I didn't jump into my first band until my freshman year of college when I did some touring with a company out of Florida. We did assemblies in schools using pop music to promote self-esteem and 'stay away from drugs and alcohol' themes. That's where I really cut my teeth. I was forced to learn pop music and how to play leads since I was the only guitarist in the band and that forced me to start developing my own style and my own voice on guitar. I did it for two years and it was gruelling! Basically we did three shows a day. We'd set up in the morning at a school, do a show, tear down and go to the next school for an after lunch show, then do another one that night! We did about 500 shows per year for two years so it was a lot of playing, travelling and little sleep! It taught me a lot, including how to get along with people since we were a bunch of guys from all different backgrounds. During my second year, not only was I a performer but a performing manger as well so I learned a lot about PR. That allowed me to kind of get my head around the business side of things too.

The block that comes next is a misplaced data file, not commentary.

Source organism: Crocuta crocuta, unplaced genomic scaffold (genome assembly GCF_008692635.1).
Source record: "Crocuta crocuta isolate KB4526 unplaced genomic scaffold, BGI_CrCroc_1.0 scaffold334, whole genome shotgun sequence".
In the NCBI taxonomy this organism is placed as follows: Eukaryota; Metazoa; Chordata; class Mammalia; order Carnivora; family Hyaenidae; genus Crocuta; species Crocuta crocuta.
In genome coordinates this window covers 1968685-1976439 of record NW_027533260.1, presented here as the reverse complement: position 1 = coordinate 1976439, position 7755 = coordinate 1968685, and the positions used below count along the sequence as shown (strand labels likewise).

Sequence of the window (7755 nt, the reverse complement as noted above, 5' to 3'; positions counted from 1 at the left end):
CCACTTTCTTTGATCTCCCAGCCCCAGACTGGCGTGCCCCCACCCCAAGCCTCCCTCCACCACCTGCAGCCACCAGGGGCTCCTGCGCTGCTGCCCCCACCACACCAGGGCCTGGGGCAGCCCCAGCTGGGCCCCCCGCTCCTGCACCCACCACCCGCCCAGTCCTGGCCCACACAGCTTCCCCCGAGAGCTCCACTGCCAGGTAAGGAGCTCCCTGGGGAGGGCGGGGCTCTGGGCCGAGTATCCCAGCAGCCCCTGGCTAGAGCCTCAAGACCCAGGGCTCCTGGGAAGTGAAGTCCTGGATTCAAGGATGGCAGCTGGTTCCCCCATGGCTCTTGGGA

EPIPHONE: A lot of guys don't like working in a two guitar band. How has working with Mark Lee effected you?
BRAD: Third day was my first experience in a two guitar band. When I first joined they were really an acoustic band and looking to add a more electric, aggressive side which is why I was asked to join. So my role was pretty defined coming in and since we are from differing schools we really have never stepped on each others toes. I'm kind of the Yankee in the band, playing with all these southern boys. Mark grew up on country music...real country music like Buck Owens and Hank. That was his love along with Americana and Southern Rock so his approach was different than my 80s pop/rock approach. Because of it, we have totally different styles. It's been good for us because after eleven years of playing together we've been able to steal from each other (laughs) but we approach things differently so usually we don't get in each others way.